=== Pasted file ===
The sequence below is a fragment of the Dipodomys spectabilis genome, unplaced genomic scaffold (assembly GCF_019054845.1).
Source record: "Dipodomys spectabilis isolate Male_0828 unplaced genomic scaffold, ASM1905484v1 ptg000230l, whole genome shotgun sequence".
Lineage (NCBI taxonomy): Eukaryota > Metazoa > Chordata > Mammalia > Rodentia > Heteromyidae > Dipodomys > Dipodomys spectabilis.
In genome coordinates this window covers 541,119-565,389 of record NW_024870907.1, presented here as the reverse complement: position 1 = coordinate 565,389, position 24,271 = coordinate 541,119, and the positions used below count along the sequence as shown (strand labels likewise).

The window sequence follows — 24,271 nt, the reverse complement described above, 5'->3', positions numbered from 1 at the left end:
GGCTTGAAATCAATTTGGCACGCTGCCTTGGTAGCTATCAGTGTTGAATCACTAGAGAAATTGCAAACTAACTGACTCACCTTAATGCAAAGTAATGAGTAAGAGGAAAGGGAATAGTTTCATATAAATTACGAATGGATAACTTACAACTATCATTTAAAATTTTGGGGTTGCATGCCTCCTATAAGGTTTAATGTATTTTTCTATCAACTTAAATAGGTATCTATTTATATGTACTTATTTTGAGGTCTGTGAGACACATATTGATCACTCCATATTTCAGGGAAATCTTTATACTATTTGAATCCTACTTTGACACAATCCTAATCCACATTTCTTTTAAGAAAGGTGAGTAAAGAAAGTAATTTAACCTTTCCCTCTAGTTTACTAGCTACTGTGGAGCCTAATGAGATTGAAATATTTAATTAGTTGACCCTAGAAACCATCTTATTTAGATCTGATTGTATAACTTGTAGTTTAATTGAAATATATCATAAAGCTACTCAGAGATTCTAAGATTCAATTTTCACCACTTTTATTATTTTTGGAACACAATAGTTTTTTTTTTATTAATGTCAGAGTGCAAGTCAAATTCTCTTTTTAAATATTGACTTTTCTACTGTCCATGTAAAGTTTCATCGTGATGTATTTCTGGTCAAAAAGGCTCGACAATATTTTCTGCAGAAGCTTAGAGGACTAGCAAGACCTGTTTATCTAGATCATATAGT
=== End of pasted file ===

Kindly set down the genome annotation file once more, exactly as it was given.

The sequence below is a fragment of the Dipodomys spectabilis genome, unplaced genomic scaffold (assembly GCF_019054845.1).
Source record: "Dipodomys spectabilis isolate Male_0828 unplaced genomic scaffold, ASM1905484v1 ptg000230l, whole genome shotgun sequence".
Lineage (NCBI taxonomy): Eukaryota > Metazoa > Chordata > Mammalia > Rodentia > Heteromyidae > Dipodomys > Dipodomys spectabilis.
In genome coordinates this window covers 541,119-565,389 of record NW_024870907.1, presented here as the reverse complement: position 1 = coordinate 565,389, position 24,271 = coordinate 541,119, and the positions used below count along the sequence as shown (strand labels likewise).

The window sequence follows — 24,271 nt, the reverse complement described above, 5'->3', positions numbered from 1 at the left end:
GGCTTGAAATCAATTTGGCACGCTGCCTTGGTAGCTATCAGTGTTGAATCACTAGAGAAATTGCAAACTAACTGACTCACCTTAATGCAAAGTAATGAGTAAGAGGAAAGGGAATAGTTTCATATAAATTACGAATGGATAACTTACAACTATCATTTAAAATTTTGGGGTTGCATGCCTCCTATAAGGTTTAATGTATTTTTCTATCAACTTAAATAGGTATCTATTTATATGTACTTATTTTGAGGTCTGTGAGACACATATTGATCACTCCATATTTCAGGGAAATCTTTATACTATTTGAATCCTACTTTGACACAATCCTAATCCACATTTCTTTTAAGAAAGGTGAGTAAAGAAAGTAATTTAACCTTTCCCTCTAGTTTACTAGCTACTGTGGAGCCTAATGAGATTGAAATATTTAATTAGTTGACCCTAGAAACCATCTTATTTAGATCTGATTGTATAACTTGTAGTTTAATTGAAATATATCATAAAGCTACTCAGAGATTCTAAGATTCAATTTTCACCACTTTTATTATTTTTGGAACACAATAGTTTTTTTTTTATTAATGTCAGAGTGCAAGTCAAATTCTCTTTTTAAATATTGACTTTTCTACTGTCCATGTAAAGTTTCATCGTGATGTATTTCTGGTCAAAAAGGCTCGACAATATTTTCTGCAGAAGCTTAGAGGACTAGCAAGACCTGTTTATCTAGATCATATAGT